If you watch a ’30s movie, and then you watch a ’50s movie, and you see the plasticity and the ingenuity that human beings put into . . . We don’t say, “Hey, kid.” We don’t call anyone a kid anymore. It sounds really archaic and corny.


COWEN: Which is more interesting, Instagram poetry or Facebook poetry?

Definitely recommended, interesting throughout.  We talked about Shaq too.  After the conversation ended, Elisa said something striking to me, something like: “I liked this conversation because you didn’t ask me about “the humanities,” you asked me about poetry.”



Epic response dude!

Thanks for this one, especially.
A.E. Stallings.

Wow she actually sounds sufferable, more sufferable than I ever imagined a Harvard English professor could be. I love her defense of American slag.


FTFY. You might want to learn American spelling before criticizing an English professor.

It's amusing that her responses to Tyler all amount to gentle variations of "what are you talking about?"

T.S. Eliot not American enough? Or is his contribution to poetry simply not limited enough to American poets?

Did you read the conversation? New laid out part of the reason why Pound and Eliot (excepting The Waste Land and Four Quartets) are not viewed as having held up nearly as well as their modernist peers/foes.

Also, no, Eliot probably doesn't count as American enough.

Saying that Eliot hasn't held up all that well outside the Waste Land is like saying that Danté hasn't held up all that well outside of The Inferno.

All poets write bad poetry. Great poets occasionally also write great poetry.

Feel free to elaborate on "Cambridge didn't make him wise." That must be shorthand for something, but as a non-scholar, I don't know what. He didn't "do" WW1 seems to be the thrust? He didn't fight, so he didn't write battlefield poems? He didn't mourn the right thing, instead wasted fire on "European civilization ... blowing itself to smithereens"? Or he did it badly? Color me confused. Sometimes Tyler's antipathy to the follow-up question is less economical than he thinks.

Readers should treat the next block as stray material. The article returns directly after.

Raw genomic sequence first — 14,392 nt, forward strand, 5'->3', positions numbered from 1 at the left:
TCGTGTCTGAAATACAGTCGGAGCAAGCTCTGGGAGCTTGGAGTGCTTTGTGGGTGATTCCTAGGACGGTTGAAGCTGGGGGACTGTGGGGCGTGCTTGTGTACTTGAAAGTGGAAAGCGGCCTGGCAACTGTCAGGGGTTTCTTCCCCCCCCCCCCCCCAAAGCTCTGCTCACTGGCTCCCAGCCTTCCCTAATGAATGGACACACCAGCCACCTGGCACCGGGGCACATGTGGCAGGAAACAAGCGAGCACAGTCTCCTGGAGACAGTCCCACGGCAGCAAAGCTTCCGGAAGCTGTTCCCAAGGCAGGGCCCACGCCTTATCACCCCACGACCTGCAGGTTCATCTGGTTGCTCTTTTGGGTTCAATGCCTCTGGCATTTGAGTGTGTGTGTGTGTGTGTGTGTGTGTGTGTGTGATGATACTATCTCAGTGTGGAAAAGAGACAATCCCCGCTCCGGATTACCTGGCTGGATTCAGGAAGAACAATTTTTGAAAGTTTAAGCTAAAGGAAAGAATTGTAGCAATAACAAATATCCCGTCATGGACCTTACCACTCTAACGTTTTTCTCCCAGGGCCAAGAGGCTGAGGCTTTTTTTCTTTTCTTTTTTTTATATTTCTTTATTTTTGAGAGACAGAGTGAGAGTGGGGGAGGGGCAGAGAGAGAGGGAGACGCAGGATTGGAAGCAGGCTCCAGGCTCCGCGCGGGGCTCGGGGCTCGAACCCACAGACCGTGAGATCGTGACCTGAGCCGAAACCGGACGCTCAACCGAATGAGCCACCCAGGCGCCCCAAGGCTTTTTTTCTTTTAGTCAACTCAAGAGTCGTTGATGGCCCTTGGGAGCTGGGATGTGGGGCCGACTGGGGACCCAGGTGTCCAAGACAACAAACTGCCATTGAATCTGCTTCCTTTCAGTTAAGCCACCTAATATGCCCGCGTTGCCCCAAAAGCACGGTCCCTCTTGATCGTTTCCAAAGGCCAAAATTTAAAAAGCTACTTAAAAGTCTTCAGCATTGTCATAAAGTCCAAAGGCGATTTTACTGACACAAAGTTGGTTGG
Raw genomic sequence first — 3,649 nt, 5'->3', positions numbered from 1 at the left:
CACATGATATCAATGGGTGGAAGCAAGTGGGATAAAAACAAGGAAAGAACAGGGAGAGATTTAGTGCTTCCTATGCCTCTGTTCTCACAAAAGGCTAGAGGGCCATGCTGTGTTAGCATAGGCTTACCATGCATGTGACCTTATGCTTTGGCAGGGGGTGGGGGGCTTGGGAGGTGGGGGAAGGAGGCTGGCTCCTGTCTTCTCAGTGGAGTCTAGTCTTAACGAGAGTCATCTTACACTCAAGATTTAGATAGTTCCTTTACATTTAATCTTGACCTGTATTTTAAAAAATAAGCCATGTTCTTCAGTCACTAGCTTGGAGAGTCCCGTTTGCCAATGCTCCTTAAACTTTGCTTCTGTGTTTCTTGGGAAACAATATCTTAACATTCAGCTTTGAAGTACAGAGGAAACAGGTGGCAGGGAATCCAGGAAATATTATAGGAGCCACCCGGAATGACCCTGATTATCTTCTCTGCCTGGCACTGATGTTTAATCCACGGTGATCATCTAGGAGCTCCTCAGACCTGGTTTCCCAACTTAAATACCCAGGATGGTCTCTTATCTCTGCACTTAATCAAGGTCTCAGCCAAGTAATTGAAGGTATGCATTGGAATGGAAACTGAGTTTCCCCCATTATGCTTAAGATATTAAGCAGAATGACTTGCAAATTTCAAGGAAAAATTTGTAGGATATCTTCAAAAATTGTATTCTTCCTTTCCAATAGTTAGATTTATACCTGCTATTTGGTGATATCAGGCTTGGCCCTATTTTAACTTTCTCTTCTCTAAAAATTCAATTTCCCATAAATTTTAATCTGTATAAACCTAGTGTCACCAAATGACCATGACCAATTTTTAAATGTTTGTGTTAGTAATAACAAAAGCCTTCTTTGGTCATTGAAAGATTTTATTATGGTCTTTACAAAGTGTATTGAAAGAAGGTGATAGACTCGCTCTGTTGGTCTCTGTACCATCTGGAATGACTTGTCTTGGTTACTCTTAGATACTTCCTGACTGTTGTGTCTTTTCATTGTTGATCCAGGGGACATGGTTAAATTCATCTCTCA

You are on to something, Tyler, about American English not being as rich as it used to be. Here's a paragraph from Moby-Dick:

The sea had jeeringly kept his finite body up, but drowned the infinite of his soul. Not drowned entirely, though. Rather carried down alive to wondrous depths, where strange shapes of the unwarped primal world glided to and fro before his passive eyes; and the miser-merman, Wisdom, revealed his hoarded heaps; and among the joyous, heartless, ever-juvenile eternities, Pip saw the multitudinous, God-omnipresent, coral insects, that out of the firmament of waters heaved the colossal orbs. He saw God's foot upon the treadle of the loom, and spoke it; and therefore his shipmates called him mad.

No rapper, tweeter, or blogger is producing language like that anymore.

And yet I’m told that rap is the new Blues, a veritable street poetry, and that to denigrate it as unsophisticated or to draw attention to its coarse subtext — or forget sub, just text — of hoes and tats and guns and bling, etc., is politically wrong and aesthetically elitist.

Why would you compare that to rappers, tweeters or bloggers? Melville wrote literary fiction, and modern literary fiction is comparable in complexity and diction.

When Melville tried to publish Moby Dick, the publisher suggested he change the whale into a hot chick. (not a joke, that actually happened)

Why would the sailormen try to harpoon a hot chick?

That's actually pretty bad writing if you ask me.

Wow, that's not pretty bad, it's terrible. The infinite of his soul? Wondrous depths? Is this ninth grade creative writing class?